I grew up in the suburbs on the west side of Cleveland. A pleasant, little town with a population of around 7,000. Lots of trees to climb and fields to run through. But Cleveland was where the action was! There were the Indians and the Browns, of course, plus any number of artistic performances. The Cleveland Zoo was always well done and the museums were top-notch.
Ah, but the most important building in all of Cleveland -- for yours truly in the 1970s -- was on the corner of 18th and Euclid. It's across the street from the Hanna Theatre and, back then, had a book store on the ground floor.
You're probably expecting I'm about to tell you about some incredible treasure I found in that book store, and that's why the building was so important. Not gonna happen. In fact, I don't recall ever even entering the building, much less the book store!
No, the reason why it was so important was that it had a 100-foot tall painting of Batman and Robin on one side. That classic Carmine Infantino image that visually defined the Dynamic Duo in the late 1960s. It was incredible! Batman and Robin, the world's greatest heroes (to a seven-year-old) towering over and protecting Cleveland. Not Gotham -- Cleveland! To heck with the Browns and the Indians! We had Batman!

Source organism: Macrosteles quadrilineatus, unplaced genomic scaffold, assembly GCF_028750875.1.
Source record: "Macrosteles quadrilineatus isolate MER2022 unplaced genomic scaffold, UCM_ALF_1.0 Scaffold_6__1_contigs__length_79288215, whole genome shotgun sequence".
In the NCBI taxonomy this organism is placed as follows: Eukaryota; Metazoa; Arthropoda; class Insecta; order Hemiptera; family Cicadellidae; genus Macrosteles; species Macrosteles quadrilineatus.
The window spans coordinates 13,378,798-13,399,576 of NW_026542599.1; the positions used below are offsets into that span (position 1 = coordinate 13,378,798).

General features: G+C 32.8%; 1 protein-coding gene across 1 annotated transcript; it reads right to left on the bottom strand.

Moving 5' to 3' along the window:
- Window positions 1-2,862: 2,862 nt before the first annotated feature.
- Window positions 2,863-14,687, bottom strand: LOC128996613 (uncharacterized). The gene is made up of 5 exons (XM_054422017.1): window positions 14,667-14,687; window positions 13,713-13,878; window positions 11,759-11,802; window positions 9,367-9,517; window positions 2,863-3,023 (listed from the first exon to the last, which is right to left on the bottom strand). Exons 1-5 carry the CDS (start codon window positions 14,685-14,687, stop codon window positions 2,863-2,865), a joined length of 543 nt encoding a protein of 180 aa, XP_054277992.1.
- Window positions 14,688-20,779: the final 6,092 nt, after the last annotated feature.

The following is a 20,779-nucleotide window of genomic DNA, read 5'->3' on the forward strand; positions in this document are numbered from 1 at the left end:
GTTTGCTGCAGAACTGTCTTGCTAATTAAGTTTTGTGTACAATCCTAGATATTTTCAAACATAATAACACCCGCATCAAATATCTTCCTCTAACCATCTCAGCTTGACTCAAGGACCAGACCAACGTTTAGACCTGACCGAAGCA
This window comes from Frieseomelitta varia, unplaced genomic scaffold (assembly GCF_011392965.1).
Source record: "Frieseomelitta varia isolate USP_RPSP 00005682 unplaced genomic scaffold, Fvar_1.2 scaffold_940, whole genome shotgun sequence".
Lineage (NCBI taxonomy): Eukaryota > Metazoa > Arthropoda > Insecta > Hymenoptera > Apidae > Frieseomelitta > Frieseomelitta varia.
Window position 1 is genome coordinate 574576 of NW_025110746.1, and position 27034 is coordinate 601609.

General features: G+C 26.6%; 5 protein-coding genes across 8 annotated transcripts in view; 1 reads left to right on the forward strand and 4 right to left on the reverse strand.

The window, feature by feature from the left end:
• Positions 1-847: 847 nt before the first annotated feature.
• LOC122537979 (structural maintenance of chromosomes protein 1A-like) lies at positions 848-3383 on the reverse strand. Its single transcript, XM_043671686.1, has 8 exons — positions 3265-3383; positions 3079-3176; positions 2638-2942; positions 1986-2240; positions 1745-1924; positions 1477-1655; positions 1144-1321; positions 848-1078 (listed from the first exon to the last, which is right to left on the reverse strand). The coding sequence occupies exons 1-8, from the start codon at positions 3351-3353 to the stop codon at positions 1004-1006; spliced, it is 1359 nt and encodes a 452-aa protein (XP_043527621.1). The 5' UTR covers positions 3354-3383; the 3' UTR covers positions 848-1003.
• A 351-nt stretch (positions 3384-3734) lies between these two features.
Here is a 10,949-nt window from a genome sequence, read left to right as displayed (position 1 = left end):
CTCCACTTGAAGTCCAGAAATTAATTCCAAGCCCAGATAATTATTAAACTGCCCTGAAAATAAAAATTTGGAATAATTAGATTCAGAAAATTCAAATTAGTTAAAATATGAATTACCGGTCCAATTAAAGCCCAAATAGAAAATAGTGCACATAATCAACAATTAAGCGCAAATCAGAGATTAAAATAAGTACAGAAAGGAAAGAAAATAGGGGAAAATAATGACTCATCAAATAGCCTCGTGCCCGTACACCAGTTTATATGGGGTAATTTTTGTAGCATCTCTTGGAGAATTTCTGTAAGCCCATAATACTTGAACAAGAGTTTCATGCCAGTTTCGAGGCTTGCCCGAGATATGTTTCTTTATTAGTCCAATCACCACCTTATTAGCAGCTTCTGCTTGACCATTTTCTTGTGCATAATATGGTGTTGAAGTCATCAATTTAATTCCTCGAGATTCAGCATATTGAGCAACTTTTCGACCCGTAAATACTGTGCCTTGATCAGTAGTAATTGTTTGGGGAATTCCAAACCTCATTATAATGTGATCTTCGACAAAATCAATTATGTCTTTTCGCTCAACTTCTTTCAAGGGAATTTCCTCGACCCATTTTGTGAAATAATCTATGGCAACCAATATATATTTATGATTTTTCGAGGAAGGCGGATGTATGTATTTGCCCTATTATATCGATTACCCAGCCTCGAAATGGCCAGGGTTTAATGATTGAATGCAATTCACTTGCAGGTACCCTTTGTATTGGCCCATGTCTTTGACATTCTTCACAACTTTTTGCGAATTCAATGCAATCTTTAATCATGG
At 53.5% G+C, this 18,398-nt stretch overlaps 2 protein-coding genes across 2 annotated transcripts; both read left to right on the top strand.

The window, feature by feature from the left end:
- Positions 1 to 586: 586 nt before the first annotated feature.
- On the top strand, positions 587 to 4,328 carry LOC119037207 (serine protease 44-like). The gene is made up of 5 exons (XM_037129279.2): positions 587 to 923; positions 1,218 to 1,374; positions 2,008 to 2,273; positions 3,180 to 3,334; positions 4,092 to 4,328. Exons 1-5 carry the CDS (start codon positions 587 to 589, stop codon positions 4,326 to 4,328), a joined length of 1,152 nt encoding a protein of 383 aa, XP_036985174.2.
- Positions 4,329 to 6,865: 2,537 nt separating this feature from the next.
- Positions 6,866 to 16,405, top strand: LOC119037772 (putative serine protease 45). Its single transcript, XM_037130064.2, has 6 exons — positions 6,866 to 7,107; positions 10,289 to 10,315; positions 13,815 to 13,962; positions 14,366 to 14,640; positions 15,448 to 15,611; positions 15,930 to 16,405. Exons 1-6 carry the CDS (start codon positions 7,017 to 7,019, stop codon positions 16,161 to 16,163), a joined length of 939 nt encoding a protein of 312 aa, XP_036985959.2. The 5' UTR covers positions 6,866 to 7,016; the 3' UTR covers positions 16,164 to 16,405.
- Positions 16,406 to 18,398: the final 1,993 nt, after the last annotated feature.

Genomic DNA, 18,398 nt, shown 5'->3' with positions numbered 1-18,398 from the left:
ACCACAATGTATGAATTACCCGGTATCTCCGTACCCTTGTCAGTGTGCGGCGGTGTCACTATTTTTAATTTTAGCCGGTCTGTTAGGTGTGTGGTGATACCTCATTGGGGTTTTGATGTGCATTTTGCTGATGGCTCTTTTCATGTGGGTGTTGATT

Every time Dad would drive us into the city -- for whatever reason -- I would always strain trying to look for the caped crusader, but you couldn't quite see them from I-90, so it was only occasionally I'd catch a glimpse of them. It didn't matter, though. I knew they were there. I had no fear of the city because I knew we were being protected.
(No, I didn't think the painting was literally protecting us. But I had it in my head that the only reason you would paint a 100-foot tall Batman on the side of the building was because he lived nearby. Kind of like a giant "Kilroy was here" sign. Cleveland was Batman's hometown, as far as I was concerned.)
It was eventually painted over -- I seem to recall Dad saying the building was bought by someone else. A little internet searching shows there's a Subway now where the book store used to be.
I remembered this grand mural today, and wanted to share an obscure piece of Bat-trivia with you all today. I figure it's something even the most devoted Batman fans weren't aware of. But, for the life of me, I can't find a picture of the actual painting itself. It was on the side of the building for at least a decade, and I can't seem to find any record of it at all! So I'd like to request of anyone who remembers this great piece of art to share what they know/remember about it. Who painted it and why? Was it officially licensed from DC? Does anyone have a photo of it they could share?
Yes, it's insanely trivial by all accounts, but geez, that was just frickin' cool! Tthe economy sucked ass back then, too, but we had Batman, Superhost and the WMMS Buzzard -- what was there to be upset about?